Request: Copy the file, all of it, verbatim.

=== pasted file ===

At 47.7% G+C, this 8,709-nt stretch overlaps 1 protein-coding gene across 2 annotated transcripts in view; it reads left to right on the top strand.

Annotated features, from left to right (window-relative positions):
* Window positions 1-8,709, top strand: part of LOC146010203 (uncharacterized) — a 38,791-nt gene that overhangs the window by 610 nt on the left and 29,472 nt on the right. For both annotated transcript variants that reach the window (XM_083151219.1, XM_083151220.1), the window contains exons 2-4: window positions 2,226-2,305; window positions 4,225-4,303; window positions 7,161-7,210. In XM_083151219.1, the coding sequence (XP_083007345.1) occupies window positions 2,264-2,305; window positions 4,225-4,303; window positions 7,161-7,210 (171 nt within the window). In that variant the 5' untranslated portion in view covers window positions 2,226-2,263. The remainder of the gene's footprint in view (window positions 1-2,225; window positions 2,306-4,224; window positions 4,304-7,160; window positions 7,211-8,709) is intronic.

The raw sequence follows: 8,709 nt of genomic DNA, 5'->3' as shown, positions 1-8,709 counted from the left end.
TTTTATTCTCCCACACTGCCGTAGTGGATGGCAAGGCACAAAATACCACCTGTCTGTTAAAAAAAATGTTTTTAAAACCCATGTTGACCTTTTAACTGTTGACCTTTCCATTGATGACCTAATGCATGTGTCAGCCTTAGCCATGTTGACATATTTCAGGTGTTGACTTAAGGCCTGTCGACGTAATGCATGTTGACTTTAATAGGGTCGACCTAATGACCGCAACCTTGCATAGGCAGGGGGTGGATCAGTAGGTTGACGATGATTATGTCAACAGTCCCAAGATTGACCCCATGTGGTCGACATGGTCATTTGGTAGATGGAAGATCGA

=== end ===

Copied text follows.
At 47.7% G+C, this 8,709-nt stretch overlaps 1 protein-coding gene across 2 annotated transcripts in view; it reads left to right on the top strand.

Annotated features, from left to right (window-relative positions):
* Window positions 1-8,709, top strand: part of LOC146010203 (uncharacterized) — a 38,791-nt gene that overhangs the window by 610 nt on the left and 29,472 nt on the right. For both annotated transcript variants that reach the window (XM_083151219.1, XM_083151220.1), the window contains exons 2-4: window positions 2,226-2,305; window positions 4,225-4,303; window positions 7,161-7,210. In XM_083151219.1, the coding sequence (XP_083007345.1) occupies window positions 2,264-2,305; window positions 4,225-4,303; window positions 7,161-7,210 (171 nt within the window). In that variant the 5' untranslated portion in view covers window positions 2,226-2,263. The remainder of the gene's footprint in view (window positions 1-2,225; window positions 2,306-4,224; window positions 4,304-7,160; window positions 7,211-8,709) is intronic.

The raw sequence follows: 8,709 nt of genomic DNA, 5'->3' as shown, positions 1-8,709 counted from the left end.
TTTTATTCTCCCACACTGCCGTAGTGGATGGCAAGGCACAAAATACCACCTGTCTGTTAAAAAAAATGTTTTTAAAACCCATGTTGACCTTTTAACTGTTGACCTTTCCATTGATGACCTAATGCATGTGTCAGCCTTAGCCATGTTGACATATTTCAGGTGTTGACTTAAGGCCTGTCGACGTAATGCATGTTGACTTTAATAGGGTCGACCTAATGACCGCAACCTTGCATAGGCAGGGGGTGGATCAGTAGGTTGACGATGATTATGTCAACAGTCCCAAGATTGACCCCATGTGGTCGACATGGTCATTTGGTAGATGGAAGATCGA